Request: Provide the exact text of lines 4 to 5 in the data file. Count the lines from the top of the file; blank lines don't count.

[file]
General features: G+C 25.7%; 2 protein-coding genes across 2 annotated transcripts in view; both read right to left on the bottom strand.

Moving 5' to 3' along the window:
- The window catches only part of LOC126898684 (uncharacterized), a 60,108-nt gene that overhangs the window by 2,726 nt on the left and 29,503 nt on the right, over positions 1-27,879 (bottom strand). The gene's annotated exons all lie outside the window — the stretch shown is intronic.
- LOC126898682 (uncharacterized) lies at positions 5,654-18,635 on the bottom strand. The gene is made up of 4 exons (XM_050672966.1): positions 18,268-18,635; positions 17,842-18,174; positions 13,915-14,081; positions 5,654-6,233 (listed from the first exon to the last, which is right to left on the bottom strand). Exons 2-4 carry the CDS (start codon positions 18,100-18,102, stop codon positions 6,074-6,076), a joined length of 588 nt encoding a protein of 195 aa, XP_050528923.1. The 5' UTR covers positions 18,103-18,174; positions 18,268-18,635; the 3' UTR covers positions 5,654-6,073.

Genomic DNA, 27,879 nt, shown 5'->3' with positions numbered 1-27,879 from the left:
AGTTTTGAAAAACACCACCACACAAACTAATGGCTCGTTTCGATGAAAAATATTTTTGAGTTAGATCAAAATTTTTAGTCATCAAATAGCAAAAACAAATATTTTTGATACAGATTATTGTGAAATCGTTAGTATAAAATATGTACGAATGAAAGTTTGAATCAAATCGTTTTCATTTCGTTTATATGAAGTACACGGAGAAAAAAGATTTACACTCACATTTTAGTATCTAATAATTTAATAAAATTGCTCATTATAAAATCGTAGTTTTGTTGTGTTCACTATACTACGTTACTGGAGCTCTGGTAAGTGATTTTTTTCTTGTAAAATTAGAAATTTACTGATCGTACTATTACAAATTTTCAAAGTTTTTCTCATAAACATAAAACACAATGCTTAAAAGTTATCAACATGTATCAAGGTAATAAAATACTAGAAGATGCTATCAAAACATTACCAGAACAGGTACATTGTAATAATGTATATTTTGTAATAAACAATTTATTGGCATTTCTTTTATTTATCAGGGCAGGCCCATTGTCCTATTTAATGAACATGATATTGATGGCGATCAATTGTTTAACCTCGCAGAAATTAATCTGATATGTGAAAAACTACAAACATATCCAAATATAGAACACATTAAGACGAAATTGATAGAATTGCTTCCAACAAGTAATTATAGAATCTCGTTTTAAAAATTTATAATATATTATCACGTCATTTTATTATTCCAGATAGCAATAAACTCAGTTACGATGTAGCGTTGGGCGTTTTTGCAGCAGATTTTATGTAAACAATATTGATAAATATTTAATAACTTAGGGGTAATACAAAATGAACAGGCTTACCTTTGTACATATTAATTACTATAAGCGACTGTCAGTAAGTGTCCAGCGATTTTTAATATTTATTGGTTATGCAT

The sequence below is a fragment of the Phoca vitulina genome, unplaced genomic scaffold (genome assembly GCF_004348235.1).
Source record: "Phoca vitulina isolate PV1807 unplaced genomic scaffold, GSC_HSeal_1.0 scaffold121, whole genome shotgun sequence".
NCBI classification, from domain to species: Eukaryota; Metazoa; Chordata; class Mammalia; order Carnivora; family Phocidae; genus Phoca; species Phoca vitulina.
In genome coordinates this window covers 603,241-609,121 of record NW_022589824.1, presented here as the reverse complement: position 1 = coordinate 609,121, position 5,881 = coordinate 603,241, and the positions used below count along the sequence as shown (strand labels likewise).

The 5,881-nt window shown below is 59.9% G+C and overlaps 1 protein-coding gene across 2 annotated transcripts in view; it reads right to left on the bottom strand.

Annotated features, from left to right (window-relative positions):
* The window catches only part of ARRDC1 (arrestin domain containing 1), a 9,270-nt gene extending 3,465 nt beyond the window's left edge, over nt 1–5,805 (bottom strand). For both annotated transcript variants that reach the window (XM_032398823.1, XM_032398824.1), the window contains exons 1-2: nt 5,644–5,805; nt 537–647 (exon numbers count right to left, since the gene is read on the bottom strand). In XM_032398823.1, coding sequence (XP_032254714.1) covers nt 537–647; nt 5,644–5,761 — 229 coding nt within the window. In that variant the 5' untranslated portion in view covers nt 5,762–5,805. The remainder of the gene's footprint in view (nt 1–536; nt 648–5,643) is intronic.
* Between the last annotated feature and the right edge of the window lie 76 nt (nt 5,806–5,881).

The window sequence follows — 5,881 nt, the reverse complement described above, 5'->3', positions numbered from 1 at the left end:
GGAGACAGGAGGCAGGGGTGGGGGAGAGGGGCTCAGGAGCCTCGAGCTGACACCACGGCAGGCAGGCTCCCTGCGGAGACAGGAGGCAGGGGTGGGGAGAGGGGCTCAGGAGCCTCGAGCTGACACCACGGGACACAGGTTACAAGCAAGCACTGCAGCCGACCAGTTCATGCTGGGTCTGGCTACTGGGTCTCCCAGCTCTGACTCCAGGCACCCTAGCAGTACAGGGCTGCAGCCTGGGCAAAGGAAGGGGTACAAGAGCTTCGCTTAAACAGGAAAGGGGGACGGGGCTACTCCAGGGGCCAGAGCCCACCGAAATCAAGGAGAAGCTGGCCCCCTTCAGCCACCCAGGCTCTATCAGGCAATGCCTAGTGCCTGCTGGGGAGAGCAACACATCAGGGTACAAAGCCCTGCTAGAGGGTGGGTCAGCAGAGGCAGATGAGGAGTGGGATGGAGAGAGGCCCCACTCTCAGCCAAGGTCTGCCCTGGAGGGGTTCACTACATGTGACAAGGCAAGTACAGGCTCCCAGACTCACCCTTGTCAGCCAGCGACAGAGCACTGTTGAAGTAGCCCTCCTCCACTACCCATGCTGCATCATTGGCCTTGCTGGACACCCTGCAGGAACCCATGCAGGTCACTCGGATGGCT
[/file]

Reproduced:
- LOC126898682 (uncharacterized) lies at positions 5,654-18,635 on the bottom strand. The gene is made up of 4 exons (XM_050672966.1): positions 18,268-18,635; positions 17,842-18,174; positions 13,915-14,081; positions 5,654-6,233 (listed from the first exon to the last, which is right to left on the bottom strand). Exons 2-4 carry the CDS (start codon positions 18,100-18,102, stop codon positions 6,074-6,076), a joined length of 588 nt encoding a protein of 195 aa, XP_050528923.1. The 5' UTR covers positions 18,103-18,174; positions 18,268-18,635; the 3' UTR covers positions 5,654-6,073.

Genomic DNA, 27,879 nt, shown 5'->3' with positions numbered 1-27,879 from the left: